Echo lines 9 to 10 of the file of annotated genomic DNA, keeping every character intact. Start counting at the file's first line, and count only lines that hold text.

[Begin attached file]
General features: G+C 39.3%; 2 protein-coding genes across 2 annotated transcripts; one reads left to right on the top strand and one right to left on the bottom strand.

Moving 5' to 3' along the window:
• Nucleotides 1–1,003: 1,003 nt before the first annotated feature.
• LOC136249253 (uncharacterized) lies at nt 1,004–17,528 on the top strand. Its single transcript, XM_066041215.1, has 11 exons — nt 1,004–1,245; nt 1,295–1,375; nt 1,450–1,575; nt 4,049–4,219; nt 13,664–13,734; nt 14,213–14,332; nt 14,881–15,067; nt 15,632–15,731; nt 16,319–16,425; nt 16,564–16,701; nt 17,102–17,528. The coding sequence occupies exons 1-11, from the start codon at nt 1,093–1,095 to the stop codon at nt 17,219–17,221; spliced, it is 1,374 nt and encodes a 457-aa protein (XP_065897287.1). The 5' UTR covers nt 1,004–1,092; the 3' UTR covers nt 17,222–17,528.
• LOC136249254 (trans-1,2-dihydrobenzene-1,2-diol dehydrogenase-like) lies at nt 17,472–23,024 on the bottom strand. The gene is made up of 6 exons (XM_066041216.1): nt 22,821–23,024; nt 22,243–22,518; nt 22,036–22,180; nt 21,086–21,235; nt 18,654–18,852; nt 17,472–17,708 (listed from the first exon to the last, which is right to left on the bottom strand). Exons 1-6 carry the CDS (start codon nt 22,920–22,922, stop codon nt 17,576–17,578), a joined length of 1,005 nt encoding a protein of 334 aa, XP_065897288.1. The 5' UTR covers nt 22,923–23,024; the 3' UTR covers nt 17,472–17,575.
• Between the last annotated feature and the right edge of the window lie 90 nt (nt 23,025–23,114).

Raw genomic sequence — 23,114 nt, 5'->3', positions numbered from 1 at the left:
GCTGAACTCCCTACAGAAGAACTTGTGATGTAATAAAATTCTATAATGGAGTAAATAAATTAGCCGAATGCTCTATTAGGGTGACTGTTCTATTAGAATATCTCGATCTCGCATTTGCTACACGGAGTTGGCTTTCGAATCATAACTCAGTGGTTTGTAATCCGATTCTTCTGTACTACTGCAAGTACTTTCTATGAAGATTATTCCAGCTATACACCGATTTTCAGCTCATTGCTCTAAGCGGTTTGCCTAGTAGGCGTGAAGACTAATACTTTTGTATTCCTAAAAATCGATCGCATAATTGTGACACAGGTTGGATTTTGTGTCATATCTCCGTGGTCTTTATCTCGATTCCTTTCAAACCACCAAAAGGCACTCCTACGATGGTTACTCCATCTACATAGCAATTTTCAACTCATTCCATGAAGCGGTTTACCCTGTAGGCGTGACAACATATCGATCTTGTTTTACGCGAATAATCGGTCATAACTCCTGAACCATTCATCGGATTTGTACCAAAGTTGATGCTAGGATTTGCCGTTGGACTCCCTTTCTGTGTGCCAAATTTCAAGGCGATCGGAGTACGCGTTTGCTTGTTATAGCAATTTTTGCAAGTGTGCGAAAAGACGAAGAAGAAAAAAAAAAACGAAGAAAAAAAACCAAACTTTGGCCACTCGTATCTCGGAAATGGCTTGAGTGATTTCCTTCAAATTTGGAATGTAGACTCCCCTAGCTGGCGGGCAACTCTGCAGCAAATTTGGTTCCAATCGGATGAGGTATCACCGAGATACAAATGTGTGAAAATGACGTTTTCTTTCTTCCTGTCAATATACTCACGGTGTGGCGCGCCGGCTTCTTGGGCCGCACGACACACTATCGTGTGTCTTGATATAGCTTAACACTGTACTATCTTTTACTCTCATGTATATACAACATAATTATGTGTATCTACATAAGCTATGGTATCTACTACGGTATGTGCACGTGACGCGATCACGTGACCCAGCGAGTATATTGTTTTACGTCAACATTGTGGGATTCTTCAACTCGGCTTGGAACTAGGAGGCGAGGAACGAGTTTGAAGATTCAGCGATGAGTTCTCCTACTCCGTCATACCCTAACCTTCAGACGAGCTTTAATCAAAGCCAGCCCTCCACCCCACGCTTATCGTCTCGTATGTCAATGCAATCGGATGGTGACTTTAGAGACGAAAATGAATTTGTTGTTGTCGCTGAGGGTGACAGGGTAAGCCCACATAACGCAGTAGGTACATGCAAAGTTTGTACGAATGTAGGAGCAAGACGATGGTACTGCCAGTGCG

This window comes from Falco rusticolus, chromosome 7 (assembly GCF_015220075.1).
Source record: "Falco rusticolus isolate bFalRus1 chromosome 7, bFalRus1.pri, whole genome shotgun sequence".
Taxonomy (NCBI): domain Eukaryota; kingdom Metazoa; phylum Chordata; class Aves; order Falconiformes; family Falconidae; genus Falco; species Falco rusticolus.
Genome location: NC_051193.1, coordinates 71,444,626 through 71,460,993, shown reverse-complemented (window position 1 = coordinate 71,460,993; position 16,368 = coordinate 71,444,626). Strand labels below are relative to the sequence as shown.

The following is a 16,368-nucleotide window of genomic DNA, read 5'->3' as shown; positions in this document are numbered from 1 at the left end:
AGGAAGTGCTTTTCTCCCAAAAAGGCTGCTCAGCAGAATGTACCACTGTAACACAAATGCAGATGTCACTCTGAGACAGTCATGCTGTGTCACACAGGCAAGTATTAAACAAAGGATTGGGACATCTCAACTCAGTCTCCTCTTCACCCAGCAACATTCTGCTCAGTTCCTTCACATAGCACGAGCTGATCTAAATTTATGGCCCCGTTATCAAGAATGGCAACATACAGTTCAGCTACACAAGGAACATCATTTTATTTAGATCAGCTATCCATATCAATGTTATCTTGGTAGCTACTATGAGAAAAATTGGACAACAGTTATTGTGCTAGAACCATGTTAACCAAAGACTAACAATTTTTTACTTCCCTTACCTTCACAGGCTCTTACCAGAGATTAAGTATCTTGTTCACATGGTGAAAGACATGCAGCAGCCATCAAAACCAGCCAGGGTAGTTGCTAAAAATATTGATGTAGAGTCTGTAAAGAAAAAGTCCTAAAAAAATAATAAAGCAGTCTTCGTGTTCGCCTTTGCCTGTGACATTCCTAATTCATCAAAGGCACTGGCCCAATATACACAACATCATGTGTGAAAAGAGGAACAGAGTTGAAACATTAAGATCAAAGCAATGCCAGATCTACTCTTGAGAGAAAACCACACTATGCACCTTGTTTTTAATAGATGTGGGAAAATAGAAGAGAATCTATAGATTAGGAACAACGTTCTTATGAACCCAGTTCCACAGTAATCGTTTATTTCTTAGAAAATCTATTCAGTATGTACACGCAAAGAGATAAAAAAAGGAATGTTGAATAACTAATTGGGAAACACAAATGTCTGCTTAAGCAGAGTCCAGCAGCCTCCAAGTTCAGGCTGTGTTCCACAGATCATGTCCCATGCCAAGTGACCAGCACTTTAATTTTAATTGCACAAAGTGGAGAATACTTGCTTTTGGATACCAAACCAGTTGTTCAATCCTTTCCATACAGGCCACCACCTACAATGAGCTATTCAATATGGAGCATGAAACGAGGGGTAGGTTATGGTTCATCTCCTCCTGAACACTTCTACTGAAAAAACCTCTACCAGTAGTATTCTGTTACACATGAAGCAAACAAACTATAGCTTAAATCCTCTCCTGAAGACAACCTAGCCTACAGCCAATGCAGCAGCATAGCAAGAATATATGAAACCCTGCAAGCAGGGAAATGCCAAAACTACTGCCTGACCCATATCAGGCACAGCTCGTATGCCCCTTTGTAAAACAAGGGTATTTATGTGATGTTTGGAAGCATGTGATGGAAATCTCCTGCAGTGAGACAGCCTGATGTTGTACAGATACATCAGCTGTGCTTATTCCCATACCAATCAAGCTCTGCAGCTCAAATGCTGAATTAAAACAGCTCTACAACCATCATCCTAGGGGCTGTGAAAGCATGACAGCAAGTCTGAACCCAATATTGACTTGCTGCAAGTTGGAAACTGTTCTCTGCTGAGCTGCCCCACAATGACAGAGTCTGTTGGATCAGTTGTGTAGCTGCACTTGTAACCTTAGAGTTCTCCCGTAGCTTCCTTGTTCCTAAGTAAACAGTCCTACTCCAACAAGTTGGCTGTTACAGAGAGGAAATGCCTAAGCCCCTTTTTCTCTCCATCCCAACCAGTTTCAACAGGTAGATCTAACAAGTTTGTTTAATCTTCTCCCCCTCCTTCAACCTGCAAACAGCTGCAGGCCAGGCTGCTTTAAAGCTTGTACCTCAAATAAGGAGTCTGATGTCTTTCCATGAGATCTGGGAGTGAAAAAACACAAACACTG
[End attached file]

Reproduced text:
This window comes from Falco rusticolus, chromosome 7 (assembly GCF_015220075.1).
Source record: "Falco rusticolus isolate bFalRus1 chromosome 7, bFalRus1.pri, whole genome shotgun sequence".